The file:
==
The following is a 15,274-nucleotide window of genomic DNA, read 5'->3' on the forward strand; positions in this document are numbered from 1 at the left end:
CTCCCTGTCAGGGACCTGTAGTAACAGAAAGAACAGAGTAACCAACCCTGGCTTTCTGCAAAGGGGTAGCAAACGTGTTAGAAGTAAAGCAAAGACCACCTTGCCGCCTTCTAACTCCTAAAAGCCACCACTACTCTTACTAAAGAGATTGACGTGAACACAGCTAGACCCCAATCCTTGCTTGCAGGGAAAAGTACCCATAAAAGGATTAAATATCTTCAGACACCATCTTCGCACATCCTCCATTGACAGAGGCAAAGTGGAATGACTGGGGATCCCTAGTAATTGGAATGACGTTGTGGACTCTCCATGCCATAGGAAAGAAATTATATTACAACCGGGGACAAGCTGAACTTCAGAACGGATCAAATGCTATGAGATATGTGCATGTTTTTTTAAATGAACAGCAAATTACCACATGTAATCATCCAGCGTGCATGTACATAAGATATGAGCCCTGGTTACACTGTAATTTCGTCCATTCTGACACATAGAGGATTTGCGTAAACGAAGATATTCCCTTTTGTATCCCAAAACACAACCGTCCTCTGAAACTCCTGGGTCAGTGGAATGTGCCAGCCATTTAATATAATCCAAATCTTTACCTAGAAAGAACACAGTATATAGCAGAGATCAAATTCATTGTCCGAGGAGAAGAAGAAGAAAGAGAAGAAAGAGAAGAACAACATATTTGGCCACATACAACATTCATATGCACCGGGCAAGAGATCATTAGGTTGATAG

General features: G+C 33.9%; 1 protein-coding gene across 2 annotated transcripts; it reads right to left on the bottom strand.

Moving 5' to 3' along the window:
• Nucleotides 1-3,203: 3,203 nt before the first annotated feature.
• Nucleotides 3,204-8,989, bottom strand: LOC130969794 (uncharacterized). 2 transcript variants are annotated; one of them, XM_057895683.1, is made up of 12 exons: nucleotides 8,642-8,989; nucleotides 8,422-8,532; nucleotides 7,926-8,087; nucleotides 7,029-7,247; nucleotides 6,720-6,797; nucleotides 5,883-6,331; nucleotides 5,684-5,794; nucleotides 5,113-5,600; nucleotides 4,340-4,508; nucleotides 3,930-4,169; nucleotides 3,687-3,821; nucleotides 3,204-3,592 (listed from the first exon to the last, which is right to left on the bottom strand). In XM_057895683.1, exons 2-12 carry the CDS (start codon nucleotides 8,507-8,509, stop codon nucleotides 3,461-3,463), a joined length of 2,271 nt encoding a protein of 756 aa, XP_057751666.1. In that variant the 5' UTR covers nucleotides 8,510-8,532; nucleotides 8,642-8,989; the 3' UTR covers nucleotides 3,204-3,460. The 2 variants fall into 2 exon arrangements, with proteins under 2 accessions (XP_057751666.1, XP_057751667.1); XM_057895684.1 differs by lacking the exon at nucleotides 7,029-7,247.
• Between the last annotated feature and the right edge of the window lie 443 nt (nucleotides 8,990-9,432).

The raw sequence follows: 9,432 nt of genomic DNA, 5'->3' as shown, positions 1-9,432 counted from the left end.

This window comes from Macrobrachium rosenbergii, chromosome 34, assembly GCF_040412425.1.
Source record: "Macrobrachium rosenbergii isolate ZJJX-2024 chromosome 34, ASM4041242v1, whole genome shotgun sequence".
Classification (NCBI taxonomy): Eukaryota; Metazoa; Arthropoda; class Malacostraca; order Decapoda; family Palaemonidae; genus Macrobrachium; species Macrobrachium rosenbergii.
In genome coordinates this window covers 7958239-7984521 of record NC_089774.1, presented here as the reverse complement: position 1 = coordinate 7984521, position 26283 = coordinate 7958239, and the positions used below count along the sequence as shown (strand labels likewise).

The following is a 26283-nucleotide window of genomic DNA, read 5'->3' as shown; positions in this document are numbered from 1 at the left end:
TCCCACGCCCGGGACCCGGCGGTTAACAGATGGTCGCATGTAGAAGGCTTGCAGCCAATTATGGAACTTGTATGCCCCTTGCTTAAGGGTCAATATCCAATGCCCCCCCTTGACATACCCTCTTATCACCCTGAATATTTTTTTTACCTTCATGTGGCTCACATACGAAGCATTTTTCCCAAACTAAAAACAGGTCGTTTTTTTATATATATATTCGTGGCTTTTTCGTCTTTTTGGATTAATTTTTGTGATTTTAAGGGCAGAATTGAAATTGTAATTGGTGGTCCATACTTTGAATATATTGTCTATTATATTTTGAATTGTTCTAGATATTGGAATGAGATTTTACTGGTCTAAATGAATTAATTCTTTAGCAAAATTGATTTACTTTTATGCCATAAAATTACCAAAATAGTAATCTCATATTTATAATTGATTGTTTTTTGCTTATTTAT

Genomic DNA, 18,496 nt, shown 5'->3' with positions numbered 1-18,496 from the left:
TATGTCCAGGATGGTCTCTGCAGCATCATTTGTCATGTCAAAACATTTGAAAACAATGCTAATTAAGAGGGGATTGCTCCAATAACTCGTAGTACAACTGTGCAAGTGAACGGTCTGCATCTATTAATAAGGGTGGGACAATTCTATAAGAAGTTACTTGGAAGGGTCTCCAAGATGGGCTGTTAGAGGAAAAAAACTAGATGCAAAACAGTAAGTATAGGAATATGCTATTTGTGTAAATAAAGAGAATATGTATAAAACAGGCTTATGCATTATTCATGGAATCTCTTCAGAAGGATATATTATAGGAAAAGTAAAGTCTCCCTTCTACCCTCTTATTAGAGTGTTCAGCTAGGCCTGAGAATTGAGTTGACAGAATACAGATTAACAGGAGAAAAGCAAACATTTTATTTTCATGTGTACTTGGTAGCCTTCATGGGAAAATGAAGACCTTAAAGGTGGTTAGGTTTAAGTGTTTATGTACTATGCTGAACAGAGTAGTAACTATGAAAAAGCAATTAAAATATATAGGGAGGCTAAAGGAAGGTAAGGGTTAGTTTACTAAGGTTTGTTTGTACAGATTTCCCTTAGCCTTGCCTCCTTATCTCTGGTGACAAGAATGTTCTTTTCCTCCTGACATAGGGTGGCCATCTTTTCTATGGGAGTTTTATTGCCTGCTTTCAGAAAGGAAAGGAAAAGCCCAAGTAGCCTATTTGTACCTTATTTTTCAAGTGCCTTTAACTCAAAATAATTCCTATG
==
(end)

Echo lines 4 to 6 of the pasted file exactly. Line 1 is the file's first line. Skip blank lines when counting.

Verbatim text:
Moving 5' to 3' along the window:
• Nucleotides 1-3,203: 3,203 nt before the first annotated feature.
• Nucleotides 3,204-8,989, bottom strand: LOC130969794 (uncharacterized). 2 transcript variants are annotated; one of them, XM_057895683.1, is made up of 12 exons: nucleotides 8,642-8,989; nucleotides 8,422-8,532; nucleotides 7,926-8,087; nucleotides 7,029-7,247; nucleotides 6,720-6,797; nucleotides 5,883-6,331; nucleotides 5,684-5,794; nucleotides 5,113-5,600; nucleotides 4,340-4,508; nucleotides 3,930-4,169; nucleotides 3,687-3,821; nucleotides 3,204-3,592 (listed from the first exon to the last, which is right to left on the bottom strand). In XM_057895683.1, exons 2-12 carry the CDS (start codon nucleotides 8,507-8,509, stop codon nucleotides 3,461-3,463), a joined length of 2,271 nt encoding a protein of 756 aa, XP_057751666.1. In that variant the 5' UTR covers nucleotides 8,510-8,532; nucleotides 8,642-8,989; the 3' UTR covers nucleotides 3,204-3,460. The 2 variants fall into 2 exon arrangements, with proteins under 2 accessions (XP_057751666.1, XP_057751667.1); XM_057895684.1 differs by lacking the exon at nucleotides 7,029-7,247.